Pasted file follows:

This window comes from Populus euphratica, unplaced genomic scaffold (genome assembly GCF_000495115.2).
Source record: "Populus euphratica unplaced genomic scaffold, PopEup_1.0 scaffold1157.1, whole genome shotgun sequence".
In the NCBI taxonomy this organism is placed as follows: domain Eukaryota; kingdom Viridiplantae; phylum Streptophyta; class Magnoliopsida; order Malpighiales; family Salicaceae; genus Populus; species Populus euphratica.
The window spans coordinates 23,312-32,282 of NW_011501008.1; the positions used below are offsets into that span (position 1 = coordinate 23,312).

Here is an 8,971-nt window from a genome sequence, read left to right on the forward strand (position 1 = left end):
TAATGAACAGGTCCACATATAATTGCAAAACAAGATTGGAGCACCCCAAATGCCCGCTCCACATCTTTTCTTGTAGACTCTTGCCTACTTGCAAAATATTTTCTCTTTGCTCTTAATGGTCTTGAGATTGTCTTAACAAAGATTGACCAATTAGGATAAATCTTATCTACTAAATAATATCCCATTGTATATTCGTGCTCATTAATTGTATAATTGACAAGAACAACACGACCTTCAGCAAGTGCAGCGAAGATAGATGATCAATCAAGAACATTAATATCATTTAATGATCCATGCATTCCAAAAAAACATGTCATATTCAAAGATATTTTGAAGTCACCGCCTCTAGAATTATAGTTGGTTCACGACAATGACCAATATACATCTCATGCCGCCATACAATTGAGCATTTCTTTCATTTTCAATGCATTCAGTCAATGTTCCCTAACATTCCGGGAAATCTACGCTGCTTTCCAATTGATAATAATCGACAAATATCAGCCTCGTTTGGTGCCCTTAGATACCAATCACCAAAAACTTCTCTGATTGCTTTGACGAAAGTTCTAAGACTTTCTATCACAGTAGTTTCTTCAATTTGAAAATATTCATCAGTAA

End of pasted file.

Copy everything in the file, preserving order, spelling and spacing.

This window comes from Populus euphratica, unplaced genomic scaffold (genome assembly GCF_000495115.2).
Source record: "Populus euphratica unplaced genomic scaffold, PopEup_1.0 scaffold1157.1, whole genome shotgun sequence".
In the NCBI taxonomy this organism is placed as follows: domain Eukaryota; kingdom Viridiplantae; phylum Streptophyta; class Magnoliopsida; order Malpighiales; family Salicaceae; genus Populus; species Populus euphratica.
The window spans coordinates 23,312-32,282 of NW_011501008.1; the positions used below are offsets into that span (position 1 = coordinate 23,312).

Here is an 8,971-nt window from a genome sequence, read left to right on the forward strand (position 1 = left end):
TAATGAACAGGTCCACATATAATTGCAAAACAAGATTGGAGCACCCCAAATGCCCGCTCCACATCTTTTCTTGTAGACTCTTGCCTACTTGCAAAATATTTTCTCTTTGCTCTTAATGGTCTTGAGATTGTCTTAACAAAGATTGACCAATTAGGATAAATCTTATCTACTAAATAATATCCCATTGTATATTCGTGCTCATTAATTGTATAATTGACAAGAACAACACGACCTTCAGCAAGTGCAGCGAAGATAGATGATCAATCAAGAACATTAATATCATTTAATGATCCATGCATTCCAAAAAAACATGTCATATTCAAAGATATTTTGAAGTCACCGCCTCTAGAATTATAGTTGGTTCACGACAATGACCAATATACATCTCATGCCGCCATACAATTGAGCATTTCTTTCATTTTCAATGCATTCAGTCAATGTTCCCTAACATTCCGGGAAATCTACGCTGCTTTCCAATTGATAATAATCGACAAATATCAGCCTCGTTTGGTGCCCTTAGATACCAATCACCAAAAACTTCTCTGATTGCTTTGACGAAAGTTCTAAGACTTTCTATCACAGTAGTTTCTTCAATTTGAAAATATTCATCAGTAA